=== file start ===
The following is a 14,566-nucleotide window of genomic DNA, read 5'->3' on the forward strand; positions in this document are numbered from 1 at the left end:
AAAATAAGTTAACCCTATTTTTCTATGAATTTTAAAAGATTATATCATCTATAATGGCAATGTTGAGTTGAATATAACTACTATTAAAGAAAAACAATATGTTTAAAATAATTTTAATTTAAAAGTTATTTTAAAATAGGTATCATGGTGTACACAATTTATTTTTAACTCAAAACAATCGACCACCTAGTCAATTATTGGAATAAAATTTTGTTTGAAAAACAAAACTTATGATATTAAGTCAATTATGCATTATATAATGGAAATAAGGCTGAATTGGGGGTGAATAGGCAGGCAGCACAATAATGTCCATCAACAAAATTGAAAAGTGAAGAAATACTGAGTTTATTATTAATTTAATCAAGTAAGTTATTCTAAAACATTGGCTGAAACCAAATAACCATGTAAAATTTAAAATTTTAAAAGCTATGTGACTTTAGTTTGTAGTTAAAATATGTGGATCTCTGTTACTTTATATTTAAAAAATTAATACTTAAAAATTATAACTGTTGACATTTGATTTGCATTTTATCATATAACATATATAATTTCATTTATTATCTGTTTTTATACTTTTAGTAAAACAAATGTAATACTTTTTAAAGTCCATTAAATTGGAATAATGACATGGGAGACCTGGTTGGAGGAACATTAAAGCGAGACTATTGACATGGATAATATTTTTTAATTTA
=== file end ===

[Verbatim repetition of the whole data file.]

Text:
The following is a 14,566-nucleotide window of genomic DNA, read 5'->3' on the forward strand; positions in this document are numbered from 1 at the left end:
AAAATAAGTTAACCCTATTTTTCTATGAATTTTAAAAGATTATATCATCTATAATGGCAATGTTGAGTTGAATATAACTACTATTAAAGAAAAACAATATGTTTAAAATAATTTTAATTTAAAAGTTATTTTAAAATAGGTATCATGGTGTACACAATTTATTTTTAACTCAAAACAATCGACCACCTAGTCAATTATTGGAATAAAATTTTGTTTGAAAAACAAAACTTATGATATTAAGTCAATTATGCATTATATAATGGAAATAAGGCTGAATTGGGGGTGAATAGGCAGGCAGCACAATAATGTCCATCAACAAAATTGAAAAGTGAAGAAATACTGAGTTTATTATTAATTTAATCAAGTAAGTTATTCTAAAACATTGGCTGAAACCAAATAACCATGTAAAATTTAAAATTTTAAAAGCTATGTGACTTTAGTTTGTAGTTAAAATATGTGGATCTCTGTTACTTTATATTTAAAAAATTAATACTTAAAAATTATAACTGTTGACATTTGATTTGCATTTTATCATATAACATATATAATTTCATTTATTATCTGTTTTTATACTTTTAGTAAAACAAATGTAATACTTTTTAAAGTCCATTAAATTGGAATAATGACATGGGAGACCTGGTTGGAGGAACATTAAAGCGAGACTATTGACATGGATAATATTTTTTAATTTA